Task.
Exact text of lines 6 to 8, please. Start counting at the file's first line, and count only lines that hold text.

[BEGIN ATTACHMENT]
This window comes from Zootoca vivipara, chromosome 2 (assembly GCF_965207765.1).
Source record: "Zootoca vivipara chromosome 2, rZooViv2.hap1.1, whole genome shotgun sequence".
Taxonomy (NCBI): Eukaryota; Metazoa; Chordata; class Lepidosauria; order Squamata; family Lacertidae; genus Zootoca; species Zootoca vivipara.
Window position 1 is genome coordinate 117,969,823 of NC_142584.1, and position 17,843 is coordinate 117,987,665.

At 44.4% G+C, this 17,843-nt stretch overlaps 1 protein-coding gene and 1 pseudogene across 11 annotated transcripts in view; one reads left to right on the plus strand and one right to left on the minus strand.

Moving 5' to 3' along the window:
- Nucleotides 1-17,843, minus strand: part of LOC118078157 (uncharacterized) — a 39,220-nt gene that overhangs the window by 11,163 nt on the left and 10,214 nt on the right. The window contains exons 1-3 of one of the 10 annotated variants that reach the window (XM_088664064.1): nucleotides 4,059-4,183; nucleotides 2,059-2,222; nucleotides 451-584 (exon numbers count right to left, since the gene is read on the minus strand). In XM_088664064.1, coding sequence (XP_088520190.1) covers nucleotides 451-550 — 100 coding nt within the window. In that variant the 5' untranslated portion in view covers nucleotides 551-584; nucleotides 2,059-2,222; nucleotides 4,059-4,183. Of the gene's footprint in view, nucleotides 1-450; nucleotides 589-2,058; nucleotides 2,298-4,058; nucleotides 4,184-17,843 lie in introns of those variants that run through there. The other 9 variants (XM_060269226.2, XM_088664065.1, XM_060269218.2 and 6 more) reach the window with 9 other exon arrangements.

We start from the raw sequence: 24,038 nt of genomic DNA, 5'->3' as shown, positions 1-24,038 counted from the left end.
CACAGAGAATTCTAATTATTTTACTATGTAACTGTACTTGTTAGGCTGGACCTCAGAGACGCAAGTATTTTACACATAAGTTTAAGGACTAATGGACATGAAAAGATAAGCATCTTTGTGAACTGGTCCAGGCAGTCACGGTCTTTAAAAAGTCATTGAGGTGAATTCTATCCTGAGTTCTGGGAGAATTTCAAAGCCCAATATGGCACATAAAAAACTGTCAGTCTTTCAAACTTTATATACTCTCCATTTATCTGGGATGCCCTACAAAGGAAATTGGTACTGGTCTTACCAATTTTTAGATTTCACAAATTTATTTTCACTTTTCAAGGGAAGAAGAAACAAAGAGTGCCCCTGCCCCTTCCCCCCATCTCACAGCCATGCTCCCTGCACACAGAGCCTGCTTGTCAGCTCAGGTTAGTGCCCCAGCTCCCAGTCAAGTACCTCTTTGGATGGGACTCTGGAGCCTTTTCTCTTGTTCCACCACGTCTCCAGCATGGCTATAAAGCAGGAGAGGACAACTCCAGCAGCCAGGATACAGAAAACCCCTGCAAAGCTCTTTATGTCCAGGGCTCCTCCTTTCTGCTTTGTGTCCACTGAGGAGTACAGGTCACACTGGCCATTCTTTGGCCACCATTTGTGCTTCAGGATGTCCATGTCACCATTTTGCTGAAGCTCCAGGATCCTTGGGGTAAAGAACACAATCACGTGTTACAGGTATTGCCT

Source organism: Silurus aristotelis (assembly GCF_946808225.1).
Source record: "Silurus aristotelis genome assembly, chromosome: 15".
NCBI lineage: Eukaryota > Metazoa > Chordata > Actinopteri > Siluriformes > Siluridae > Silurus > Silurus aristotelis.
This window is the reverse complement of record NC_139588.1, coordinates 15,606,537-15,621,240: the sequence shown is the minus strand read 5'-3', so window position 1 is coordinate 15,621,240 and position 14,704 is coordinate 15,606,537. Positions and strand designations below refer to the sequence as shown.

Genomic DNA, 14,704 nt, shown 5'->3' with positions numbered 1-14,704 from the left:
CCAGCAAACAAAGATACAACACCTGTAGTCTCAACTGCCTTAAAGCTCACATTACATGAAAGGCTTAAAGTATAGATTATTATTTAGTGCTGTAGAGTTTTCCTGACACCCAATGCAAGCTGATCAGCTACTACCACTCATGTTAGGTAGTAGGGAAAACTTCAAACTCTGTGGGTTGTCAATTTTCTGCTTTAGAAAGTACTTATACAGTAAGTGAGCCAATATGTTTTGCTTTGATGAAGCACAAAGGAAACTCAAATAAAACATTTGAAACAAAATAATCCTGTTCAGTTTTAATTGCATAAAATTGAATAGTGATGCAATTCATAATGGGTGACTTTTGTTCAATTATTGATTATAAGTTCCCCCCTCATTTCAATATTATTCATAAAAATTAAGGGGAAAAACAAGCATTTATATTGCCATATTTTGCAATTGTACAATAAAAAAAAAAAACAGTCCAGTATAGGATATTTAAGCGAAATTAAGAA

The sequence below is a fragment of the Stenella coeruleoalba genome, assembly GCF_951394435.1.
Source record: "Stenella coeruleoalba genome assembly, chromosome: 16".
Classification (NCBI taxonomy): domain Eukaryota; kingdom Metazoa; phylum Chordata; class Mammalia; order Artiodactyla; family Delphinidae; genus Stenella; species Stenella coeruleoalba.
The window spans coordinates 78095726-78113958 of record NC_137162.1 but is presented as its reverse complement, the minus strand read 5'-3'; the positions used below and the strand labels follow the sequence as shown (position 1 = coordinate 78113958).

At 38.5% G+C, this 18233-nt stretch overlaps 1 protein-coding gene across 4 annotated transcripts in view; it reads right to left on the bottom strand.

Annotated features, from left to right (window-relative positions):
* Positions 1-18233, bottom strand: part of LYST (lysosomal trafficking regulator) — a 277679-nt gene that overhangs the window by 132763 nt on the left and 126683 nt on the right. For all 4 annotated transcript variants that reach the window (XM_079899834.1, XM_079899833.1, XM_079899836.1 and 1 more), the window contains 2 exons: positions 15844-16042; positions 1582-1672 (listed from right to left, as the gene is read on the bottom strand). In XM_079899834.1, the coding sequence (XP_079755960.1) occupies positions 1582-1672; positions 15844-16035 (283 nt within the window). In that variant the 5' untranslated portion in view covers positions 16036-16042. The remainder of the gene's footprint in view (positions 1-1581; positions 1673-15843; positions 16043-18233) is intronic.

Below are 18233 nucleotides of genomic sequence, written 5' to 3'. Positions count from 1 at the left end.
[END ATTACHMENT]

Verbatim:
Moving 5' to 3' along the window:
- Nucleotides 1-17,843, minus strand: part of LOC118078157 (uncharacterized) — a 39,220-nt gene that overhangs the window by 11,163 nt on the left and 10,214 nt on the right. The window contains exons 1-3 of one of the 10 annotated variants that reach the window (XM_088664064.1): nucleotides 4,059-4,183; nucleotides 2,059-2,222; nucleotides 451-584 (exon numbers count right to left, since the gene is read on the minus strand). In XM_088664064.1, coding sequence (XP_088520190.1) covers nucleotides 451-550 — 100 coding nt within the window. In that variant the 5' untranslated portion in view covers nucleotides 551-584; nucleotides 2,059-2,222; nucleotides 4,059-4,183. Of the gene's footprint in view, nucleotides 1-450; nucleotides 589-2,058; nucleotides 2,298-4,058; nucleotides 4,184-17,843 lie in introns of those variants that run through there. The other 9 variants (XM_060269226.2, XM_088664065.1, XM_060269218.2 and 6 more) reach the window with 9 other exon arrangements.

We start from the raw sequence: 24,038 nt of genomic DNA, 5'->3' as shown, positions 1-24,038 counted from the left end.